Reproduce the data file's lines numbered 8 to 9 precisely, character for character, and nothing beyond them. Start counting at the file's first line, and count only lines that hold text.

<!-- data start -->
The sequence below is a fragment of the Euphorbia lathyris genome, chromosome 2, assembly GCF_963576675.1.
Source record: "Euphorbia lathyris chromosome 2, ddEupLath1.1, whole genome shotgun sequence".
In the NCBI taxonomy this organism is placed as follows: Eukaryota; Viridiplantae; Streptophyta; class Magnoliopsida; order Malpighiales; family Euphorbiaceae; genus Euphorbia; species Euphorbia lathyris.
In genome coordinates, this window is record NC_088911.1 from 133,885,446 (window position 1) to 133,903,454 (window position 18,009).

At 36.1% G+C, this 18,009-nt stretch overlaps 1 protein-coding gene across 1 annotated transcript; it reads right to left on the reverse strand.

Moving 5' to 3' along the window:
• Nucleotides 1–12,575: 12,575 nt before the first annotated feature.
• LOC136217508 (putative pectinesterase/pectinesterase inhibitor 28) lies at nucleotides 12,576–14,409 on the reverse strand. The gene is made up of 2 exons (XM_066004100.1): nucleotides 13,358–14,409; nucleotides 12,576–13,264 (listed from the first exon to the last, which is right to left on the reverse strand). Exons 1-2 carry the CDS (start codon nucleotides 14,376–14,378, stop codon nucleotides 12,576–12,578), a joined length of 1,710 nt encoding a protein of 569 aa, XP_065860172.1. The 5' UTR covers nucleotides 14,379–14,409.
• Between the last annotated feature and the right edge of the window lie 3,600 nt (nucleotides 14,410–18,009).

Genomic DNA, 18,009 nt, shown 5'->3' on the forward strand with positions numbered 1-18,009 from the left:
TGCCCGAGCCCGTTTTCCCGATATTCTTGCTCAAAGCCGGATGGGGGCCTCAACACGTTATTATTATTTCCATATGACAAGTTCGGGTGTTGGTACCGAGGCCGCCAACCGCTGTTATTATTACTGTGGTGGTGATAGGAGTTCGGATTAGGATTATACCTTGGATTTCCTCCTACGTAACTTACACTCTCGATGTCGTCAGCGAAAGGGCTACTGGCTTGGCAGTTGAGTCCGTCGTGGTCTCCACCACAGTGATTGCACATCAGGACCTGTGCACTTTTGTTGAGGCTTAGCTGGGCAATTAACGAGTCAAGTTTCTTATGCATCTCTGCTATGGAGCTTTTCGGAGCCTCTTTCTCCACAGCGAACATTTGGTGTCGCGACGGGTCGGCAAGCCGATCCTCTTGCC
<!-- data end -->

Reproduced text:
• LOC136217508 (putative pectinesterase/pectinesterase inhibitor 28) lies at nucleotides 12,576–14,409 on the reverse strand. The gene is made up of 2 exons (XM_066004100.1): nucleotides 13,358–14,409; nucleotides 12,576–13,264 (listed from the first exon to the last, which is right to left on the reverse strand). Exons 1-2 carry the CDS (start codon nucleotides 14,376–14,378, stop codon nucleotides 12,576–12,578), a joined length of 1,710 nt encoding a protein of 569 aa, XP_065860172.1. The 5' UTR covers nucleotides 14,379–14,409.
• Between the last annotated feature and the right edge of the window lie 3,600 nt (nucleotides 14,410–18,009).